Add it and that’s it Many Apps with the dominion are free to send me notifications, until I’m angry enough to tell them to refuse. I can (and should) uninstall some of these, but others I need to keep on my phone. I just don’t want them spamming me telling me the developer has updated their weird desktop photo management app that I’ll never use.
To make matters worse, creating notification categories is only up to the developers. But developers don’t have to play well. Amazon, for example, only uses three categories in Android (“notifications,” account authentication, and Alexa) but is improving them in the app itself. If you try to silence or disable push notification advertising, you can accidentally disable shipping notifications. (And at least in the past, Amazon has Make charitable donations conditional on receiving personalized ad notifications.)
Even when developers – including Google – play by the rules of the system, it’s easy to create new notification categories to get around the ones a user has silenced. The main Google Android app has 30 different categories of notifications, currently including things like Tips and Tricks, Recommendations, and Miscellaneous. Good luck figuring out what they all mean. Oh, and They are always changing.
Force apps to ask for permission Before Sending notifications won’t fix all this. People may still give Amazon permission to send notifications, only to be stuck with some ads coming in because, well, they still want delivery updates. However, being able to cut up some trash before it arrives is better than chasing after the fact.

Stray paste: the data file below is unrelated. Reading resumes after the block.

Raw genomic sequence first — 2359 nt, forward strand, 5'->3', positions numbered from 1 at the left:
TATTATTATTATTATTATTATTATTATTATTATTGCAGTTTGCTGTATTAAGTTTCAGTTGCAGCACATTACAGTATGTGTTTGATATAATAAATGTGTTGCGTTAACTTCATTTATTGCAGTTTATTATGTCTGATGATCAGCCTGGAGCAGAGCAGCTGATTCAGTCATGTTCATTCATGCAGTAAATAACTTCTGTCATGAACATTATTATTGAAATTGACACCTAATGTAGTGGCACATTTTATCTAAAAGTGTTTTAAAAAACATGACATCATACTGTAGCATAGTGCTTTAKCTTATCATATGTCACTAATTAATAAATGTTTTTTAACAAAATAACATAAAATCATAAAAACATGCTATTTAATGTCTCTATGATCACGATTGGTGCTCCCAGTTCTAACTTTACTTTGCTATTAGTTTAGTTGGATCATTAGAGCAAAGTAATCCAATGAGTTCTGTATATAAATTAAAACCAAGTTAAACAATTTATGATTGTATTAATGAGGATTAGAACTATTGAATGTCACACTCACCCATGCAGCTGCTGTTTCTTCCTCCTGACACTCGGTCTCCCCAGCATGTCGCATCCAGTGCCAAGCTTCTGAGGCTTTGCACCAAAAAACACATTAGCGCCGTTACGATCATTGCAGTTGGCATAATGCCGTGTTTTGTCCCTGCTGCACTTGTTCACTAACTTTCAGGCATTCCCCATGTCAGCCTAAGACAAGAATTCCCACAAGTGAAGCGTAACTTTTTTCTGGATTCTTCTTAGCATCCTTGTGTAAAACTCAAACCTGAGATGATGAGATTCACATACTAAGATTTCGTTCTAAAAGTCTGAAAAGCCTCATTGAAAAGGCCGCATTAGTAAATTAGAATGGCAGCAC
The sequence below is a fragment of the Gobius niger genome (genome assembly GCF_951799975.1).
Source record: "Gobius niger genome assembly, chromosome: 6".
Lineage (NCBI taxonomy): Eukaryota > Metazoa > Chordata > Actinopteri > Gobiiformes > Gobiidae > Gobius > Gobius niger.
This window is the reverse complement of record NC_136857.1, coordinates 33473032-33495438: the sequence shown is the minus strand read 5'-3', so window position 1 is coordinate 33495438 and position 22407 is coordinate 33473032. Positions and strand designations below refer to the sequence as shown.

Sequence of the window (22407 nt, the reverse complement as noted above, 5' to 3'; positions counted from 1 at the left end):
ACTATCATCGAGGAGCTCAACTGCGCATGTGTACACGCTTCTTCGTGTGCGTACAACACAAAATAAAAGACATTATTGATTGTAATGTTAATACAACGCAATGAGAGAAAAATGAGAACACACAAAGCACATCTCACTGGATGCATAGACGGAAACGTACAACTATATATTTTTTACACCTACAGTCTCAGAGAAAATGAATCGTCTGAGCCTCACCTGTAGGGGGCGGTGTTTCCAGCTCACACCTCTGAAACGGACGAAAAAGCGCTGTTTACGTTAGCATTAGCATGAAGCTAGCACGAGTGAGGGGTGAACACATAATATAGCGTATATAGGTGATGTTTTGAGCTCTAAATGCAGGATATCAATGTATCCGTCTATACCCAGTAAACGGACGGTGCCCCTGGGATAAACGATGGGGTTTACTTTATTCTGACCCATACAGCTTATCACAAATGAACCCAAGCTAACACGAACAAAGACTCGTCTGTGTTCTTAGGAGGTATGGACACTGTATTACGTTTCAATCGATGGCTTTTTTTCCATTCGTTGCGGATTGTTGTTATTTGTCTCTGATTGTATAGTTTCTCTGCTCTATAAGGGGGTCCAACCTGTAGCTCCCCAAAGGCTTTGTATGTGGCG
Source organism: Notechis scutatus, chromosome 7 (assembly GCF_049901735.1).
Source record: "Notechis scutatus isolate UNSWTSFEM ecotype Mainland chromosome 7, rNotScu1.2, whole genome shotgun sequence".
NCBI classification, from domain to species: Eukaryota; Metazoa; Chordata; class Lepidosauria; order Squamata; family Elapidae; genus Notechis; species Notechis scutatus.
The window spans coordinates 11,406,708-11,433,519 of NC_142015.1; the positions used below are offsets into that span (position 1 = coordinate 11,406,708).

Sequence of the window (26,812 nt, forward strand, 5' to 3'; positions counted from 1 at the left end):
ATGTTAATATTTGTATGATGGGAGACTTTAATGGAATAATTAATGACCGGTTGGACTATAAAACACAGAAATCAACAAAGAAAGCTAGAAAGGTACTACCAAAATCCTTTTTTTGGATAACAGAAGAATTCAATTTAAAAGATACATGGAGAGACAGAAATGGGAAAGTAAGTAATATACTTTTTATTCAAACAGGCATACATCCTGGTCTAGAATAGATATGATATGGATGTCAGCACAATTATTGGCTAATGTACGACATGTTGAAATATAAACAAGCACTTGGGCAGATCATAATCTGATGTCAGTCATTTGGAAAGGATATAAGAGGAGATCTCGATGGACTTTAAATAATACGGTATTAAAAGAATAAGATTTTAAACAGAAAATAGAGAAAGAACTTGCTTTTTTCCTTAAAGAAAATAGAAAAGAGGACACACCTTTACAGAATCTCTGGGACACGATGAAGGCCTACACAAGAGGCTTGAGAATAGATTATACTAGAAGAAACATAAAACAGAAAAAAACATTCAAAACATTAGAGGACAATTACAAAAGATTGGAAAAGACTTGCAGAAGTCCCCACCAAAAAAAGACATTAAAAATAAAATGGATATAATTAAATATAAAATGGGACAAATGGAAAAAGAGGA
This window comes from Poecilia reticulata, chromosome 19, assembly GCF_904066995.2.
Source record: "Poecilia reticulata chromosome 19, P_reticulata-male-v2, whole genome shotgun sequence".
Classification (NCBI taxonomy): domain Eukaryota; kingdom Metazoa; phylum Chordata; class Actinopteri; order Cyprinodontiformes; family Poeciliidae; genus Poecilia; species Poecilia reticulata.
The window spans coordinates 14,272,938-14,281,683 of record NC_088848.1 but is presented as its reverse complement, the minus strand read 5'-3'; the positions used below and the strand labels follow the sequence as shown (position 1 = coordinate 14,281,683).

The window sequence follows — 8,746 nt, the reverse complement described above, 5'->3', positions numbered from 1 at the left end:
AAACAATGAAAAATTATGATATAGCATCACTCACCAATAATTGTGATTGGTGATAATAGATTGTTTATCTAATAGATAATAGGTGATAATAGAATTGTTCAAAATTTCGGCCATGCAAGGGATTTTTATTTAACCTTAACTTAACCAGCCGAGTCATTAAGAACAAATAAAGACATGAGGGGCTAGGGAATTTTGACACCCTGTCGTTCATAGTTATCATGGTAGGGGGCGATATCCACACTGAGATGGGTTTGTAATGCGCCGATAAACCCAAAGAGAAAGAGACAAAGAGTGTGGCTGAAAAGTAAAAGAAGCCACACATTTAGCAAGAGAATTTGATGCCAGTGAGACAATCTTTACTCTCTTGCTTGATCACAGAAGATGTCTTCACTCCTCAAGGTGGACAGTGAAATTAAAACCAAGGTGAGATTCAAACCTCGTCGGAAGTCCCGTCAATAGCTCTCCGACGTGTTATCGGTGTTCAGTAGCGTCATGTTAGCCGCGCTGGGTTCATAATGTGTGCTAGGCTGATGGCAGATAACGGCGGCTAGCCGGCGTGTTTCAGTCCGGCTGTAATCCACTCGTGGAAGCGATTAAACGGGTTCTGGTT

The problem is with the way Android updates work, even this simple and necessary change would take years to have a major impact. Android updates take some time to roll out to most users. As of May 2022, only 28.3 percent of Android devices It was in version 11 or later. Android 11 debuted in 2020. In other words, it may be years before your phone supports this feature.
Even if you are one of the lucky few who owns a phone (maybe Samsung or Google Pixel) that will support soon, developers will not be required to support it yet. probably will be From mid to late 2023 Before apps will be asked to target Android 13, and in doing so, you’ll have to ask for permission before notifications can be sent. This may be urgent for some applications, but others may hold for as long as possible.
Given how long it will take for the Android ecosystem to keep up with this change, how important this basic permission is, and especially considering how much attention Google has paid to its notification system… it’s shocking that this is happening so late.
When I first bought the T-Mobile G1, both my and The First Android phone – Notifications were one of the things I was most excited about. It was a handy little to-do list of all the things I needed to answer sitting at the top of my phone, and over time I was even able to take care of some of these tasks without leaving the shade.
Today, notifications on Android have become a little nightmare. I had to uninstall apps that I would otherwise use only because it became too tiring to keep track of all the unwanted notifications. I no longer trust that if my phone rings, it must be something important. And the time I need to spend just making sure the apps behave the way they should grow exponentially. I’m glad Google finally asked for permission instead of forgiveness. I wish he had done that a lot sooner.